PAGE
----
The Empire of Dreams (Fire and Thorns #4) - Rae Carson



THE little girl’s memories began in a dark cellar.

She huddled there, knees to chest, fingertips digging into the earthen floor. She liked the feel of it, the coolness, the slight sting as grit separated skin from nails. The earth had always called to her, and she had always answered. Her mamá despaired of her ever having clean hands.

She would have stayed forever if she could, there in the cool dark, smelling the baskets of turnips and hanging braids of garlic, digging with her fingertips. Because it was better than being up there, with the banging and the screaming, which she was definitely not listening to but instead digging and digging and digging. Maybe she could dig a tunnel to the other side of the world, or at least a hole so deep she could disappear for real.

She thought hard about the other side of the world. What it must be like. Everyone said it was hotter than a fire pit in summer, with a sea of sand that stretched as far as the eye could see. She’d love to see something like that, she truly would.

The girl imagined it so hard that she did a wonderful job of not listening to up there for a very long time. Until she realized she had to pee.

The outhouse was up the ladder, out the door, and off to the right of the hut she shared with her mamá. She was not to leave the cellar. Mamá had specifically said to hide, to be silent, to not cry, no matter what happened. No matter what happens. But she was a big girl now, and big girls did not pee in their drawers.

The girl pressed her knees tighter together. It would be over soon. The noises would stop; the trapdoor would open. Light would pour down, and Mamá’s hand would reach into the darkness to lift her out.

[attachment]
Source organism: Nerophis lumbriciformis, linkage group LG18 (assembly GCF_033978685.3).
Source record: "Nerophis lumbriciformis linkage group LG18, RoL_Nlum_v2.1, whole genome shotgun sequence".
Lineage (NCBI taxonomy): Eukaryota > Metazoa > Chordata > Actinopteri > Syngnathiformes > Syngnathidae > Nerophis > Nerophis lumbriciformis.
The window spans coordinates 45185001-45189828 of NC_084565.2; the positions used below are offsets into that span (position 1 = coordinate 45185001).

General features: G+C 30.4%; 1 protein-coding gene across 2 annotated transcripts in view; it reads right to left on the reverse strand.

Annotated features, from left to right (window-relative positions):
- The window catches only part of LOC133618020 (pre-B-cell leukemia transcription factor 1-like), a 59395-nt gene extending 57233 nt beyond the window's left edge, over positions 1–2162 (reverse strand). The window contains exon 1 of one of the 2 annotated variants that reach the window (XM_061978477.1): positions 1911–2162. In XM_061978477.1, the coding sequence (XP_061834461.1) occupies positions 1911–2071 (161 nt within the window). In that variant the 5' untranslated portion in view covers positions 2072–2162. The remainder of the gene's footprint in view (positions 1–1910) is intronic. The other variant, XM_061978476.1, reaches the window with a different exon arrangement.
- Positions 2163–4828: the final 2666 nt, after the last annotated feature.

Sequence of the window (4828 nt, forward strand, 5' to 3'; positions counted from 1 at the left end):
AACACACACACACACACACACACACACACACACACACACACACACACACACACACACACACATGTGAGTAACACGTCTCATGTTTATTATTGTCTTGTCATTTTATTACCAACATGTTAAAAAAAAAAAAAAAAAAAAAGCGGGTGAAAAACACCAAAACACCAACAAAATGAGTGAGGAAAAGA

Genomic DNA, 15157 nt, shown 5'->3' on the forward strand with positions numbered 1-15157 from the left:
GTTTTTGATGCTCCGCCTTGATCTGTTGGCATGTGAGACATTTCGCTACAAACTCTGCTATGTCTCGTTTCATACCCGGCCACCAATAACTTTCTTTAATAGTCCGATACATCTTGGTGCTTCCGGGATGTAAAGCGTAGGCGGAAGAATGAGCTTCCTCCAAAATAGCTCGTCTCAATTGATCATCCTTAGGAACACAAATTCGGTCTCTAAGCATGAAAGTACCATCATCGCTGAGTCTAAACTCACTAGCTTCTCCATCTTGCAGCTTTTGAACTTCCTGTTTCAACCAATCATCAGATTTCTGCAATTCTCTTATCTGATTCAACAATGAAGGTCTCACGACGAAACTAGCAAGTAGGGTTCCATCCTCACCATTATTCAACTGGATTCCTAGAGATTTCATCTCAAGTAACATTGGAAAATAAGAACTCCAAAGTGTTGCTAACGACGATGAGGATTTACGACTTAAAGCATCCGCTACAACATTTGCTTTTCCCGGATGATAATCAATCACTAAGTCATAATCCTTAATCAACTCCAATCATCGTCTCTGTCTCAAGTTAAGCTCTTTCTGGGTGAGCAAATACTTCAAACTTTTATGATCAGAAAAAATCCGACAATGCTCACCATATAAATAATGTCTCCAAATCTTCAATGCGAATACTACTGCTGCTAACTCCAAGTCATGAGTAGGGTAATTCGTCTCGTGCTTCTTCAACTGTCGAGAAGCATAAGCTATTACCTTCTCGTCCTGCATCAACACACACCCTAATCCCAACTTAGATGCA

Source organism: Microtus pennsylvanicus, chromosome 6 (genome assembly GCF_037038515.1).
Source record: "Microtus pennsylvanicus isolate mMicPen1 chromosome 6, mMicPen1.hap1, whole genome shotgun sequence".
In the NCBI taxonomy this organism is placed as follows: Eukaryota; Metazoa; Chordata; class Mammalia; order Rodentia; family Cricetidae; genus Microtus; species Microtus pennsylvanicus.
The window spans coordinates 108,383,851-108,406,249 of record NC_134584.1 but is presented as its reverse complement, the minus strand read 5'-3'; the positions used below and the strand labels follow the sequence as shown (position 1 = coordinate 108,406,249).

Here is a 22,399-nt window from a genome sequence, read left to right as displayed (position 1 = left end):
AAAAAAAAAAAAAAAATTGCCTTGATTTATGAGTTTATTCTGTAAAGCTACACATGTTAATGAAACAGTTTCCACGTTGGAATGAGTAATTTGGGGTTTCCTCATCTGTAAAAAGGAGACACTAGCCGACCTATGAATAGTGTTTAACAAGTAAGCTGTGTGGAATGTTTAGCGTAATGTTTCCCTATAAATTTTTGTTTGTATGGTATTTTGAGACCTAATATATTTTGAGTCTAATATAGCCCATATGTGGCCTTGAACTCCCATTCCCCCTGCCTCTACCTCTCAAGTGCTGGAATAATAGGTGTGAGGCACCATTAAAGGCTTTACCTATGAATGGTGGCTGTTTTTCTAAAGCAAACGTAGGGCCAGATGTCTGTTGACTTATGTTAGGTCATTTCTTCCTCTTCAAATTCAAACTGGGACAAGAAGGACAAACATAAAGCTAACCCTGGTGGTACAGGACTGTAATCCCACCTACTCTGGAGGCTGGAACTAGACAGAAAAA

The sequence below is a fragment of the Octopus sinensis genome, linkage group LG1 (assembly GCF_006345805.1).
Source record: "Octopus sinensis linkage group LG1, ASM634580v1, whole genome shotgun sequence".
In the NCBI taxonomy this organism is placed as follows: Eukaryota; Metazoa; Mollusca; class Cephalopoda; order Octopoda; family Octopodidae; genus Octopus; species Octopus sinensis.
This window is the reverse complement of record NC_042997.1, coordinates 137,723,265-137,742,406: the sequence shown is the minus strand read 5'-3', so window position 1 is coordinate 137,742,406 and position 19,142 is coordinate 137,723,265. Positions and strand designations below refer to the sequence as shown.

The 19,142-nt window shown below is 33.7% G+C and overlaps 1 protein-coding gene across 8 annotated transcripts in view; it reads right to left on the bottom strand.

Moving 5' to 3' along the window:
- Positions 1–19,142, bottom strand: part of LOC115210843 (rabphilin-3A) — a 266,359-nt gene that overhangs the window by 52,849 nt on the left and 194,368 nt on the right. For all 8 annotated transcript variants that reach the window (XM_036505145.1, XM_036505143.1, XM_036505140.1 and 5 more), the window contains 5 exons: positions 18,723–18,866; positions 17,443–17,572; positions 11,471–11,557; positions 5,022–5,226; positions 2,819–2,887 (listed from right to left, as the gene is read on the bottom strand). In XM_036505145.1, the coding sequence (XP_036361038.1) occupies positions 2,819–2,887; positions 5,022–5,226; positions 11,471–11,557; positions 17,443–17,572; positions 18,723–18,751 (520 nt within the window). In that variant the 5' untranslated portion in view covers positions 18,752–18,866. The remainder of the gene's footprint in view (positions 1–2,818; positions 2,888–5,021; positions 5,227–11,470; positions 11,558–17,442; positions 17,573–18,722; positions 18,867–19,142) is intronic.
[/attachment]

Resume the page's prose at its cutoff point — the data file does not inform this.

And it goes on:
Something banged against the floor directly overhead. She looked up, startled, as dust fluttered down and peppered her eyes. The girl did not whimper, or even gasp. She blinked against the dirt, blinked and blinked until her cheeks ran with tears. But she would not cry out, and she would not pee. “Put on your big-girl face,” Mamá had said.

“Where is it?” someone yelled. A man, with as monstrous a voice as she’d ever heard.

Someone responded, and though she couldn’t make out the pleading words, she’d know her mamá’s tone and cadence no matter what.

“How much must I destroy before you tell me?” the monster said.

Whatever reply her mamá made was drowned out by a great crash. Something large had been knocked to the floor. The table maybe. Then came the kettle, clanging against the stone hearth, and the girl stopped digging to put her hands over her ears.

The crashing and pounding went on and on, raining dust onto her head as she cowered in the dark. She pressed her palms to her ears, hard, hard, harder, until her skull hurt.

Silence came, as sudden as a blow.

The girl dared to remove her hands and lift her head, and it seemed that her heart pounding into the strange new quiet was as loud as a scream, and surely if the monster was still up there, he could hear it too.

Boot steps traversed the floor above, slow and deliberate. Her mamá said one word, clear and bold: “Please.”

The thunk that came was not so loud as before, but there was a wetness to it that made a bit of pee blossom warm in the girl’s drawers. She clenched tight—clenched her legs, her breath, her soul—and prayed for the monster to go away.

Instead, he continued to sift through all the things that belonged to them, and the girl knew they were in ruins, even without seeing. The table, which they had painted together with vines and flowers. The clay vase on the mantel. The iron spit and the spice rack above it, hanging with dried lavender. The cupboard with the missing drawer where the girl kept Rosita, her straw doll. The rope bed with feather ticking that she and Mamá shared.

The monster was searching for something, even though she couldn’t imagine what. She and Mamá barely had enough food to eat, much less a treasure worth searching for.

The boot steps ceased. Light peeked through the slats above her head. The monster had pulled up the braid rug that covered the door to the cellar.

No, no, no, no, the girl prayed. Mamá was always praying. Praying for more food, praying her toothache